Wiseman Mortuary filed a petition for declaratory judgment and issuance of a summons to determine which of the two respondents, Hazelene or Valerie, should have possession of John's body. Valerie answered, counterclaimed, and cross-claimed, asserting that she was the surviving spouse and legal widow of John Burrell. Hazelene then answered, requesting that the court dismiss the petition for failure to state a claim upon which relief can be granted. She also moved to dismiss Valerie's cross-claims for the same reason. She continued to assert that she, not Valerie, was John's legal widow.
    John and Hazelene were married in South Carolina on 15 January 1954 and had eleven children. According to Hazelene, they lived together in North Carolina until John departed pursuant to military orders. On 12 November 1969, John filed for divorce from Hazelene when he was living in Missouri, but Hazelene claimed that she never signed the receipt acknowledging that she received the summons, despite the presence of her signature on that receipt. She alleged that John did not obtain a valid divorce from her, and that even though “she suspected and became aware that John E. Burell [sic]. . . was consorting with and was involved with other women, [he]continued to represent himself to Hazlene [sic] Burrell as being her husband.”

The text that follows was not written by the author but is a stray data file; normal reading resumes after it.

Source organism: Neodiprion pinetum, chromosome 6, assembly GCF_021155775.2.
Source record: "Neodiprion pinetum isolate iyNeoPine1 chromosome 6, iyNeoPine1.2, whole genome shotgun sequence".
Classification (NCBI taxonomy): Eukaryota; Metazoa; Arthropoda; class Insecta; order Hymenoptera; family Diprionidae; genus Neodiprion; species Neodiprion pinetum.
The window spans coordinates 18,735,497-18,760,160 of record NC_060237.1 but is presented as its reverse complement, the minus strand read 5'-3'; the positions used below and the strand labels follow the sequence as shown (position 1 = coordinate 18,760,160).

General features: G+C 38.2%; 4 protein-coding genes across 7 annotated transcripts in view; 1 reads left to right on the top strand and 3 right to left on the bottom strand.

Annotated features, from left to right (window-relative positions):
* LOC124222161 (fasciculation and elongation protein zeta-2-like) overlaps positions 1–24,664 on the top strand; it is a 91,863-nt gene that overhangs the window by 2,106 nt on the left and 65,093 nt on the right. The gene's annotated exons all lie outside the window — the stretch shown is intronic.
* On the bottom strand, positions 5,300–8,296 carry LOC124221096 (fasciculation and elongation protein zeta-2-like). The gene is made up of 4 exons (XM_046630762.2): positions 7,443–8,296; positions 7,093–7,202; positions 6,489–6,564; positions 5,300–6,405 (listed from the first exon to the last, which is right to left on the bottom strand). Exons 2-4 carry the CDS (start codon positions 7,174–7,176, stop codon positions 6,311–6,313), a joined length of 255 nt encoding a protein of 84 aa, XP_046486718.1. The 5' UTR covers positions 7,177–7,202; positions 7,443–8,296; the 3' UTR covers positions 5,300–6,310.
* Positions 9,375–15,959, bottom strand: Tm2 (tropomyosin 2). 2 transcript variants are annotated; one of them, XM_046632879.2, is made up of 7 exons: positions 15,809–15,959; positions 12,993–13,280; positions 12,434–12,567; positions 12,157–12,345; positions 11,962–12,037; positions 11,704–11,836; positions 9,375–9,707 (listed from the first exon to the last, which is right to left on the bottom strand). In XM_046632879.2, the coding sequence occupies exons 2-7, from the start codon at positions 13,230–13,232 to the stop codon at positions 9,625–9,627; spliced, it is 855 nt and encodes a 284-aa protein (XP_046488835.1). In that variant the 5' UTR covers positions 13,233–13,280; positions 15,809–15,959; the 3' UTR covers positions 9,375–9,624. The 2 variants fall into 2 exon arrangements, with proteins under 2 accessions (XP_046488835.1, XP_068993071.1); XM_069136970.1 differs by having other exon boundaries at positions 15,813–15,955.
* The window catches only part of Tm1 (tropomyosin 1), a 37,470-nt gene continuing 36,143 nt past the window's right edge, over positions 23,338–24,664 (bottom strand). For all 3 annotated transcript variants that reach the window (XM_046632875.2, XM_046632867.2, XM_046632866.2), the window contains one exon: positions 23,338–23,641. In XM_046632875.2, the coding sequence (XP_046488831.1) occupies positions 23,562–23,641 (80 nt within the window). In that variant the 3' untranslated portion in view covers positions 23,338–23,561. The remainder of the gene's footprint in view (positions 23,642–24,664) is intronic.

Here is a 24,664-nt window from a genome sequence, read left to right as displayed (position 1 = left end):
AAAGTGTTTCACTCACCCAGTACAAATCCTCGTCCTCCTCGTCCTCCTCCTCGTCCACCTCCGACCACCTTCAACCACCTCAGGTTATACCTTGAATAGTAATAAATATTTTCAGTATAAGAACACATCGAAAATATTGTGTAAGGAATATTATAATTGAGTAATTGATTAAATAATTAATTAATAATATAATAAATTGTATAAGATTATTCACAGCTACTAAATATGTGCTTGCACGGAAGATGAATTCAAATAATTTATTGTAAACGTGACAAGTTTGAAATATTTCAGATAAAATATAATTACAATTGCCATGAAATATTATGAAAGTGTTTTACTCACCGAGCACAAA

It appears that John next married Pearline Jones, who is not a party to this action, on 27 March 1970. He divorced her on 3 November 1989. On 5 November 1989, John then married Valerie in Atlanta, Georgia. He left Valerie in August, 2000, and moved back to North Carolina, where he resumed cohabitation with Hazelene at her home in Fayetteville. John and Valerie did not divorce before his death.
    The trial court issued its final judgment and order on 3 April 2006. It made the following relevant findings of fact:
        8.    On or about November 12, 1969 John E. Burrell and Hazelene Williams were purportedly divorced in Jackson County, Missouri.

        * * *

        11.    This Court received into evidence . . . the records of the divorce proceedings in Jackson County, Missouri between John E. Burrell and Hazelene Burrell.

        12.    The divorce decree entered by the Court in Jackson County, Missouri specifically finds that the defendant was, “lawfully summoned by registered mail, registered return receipt.”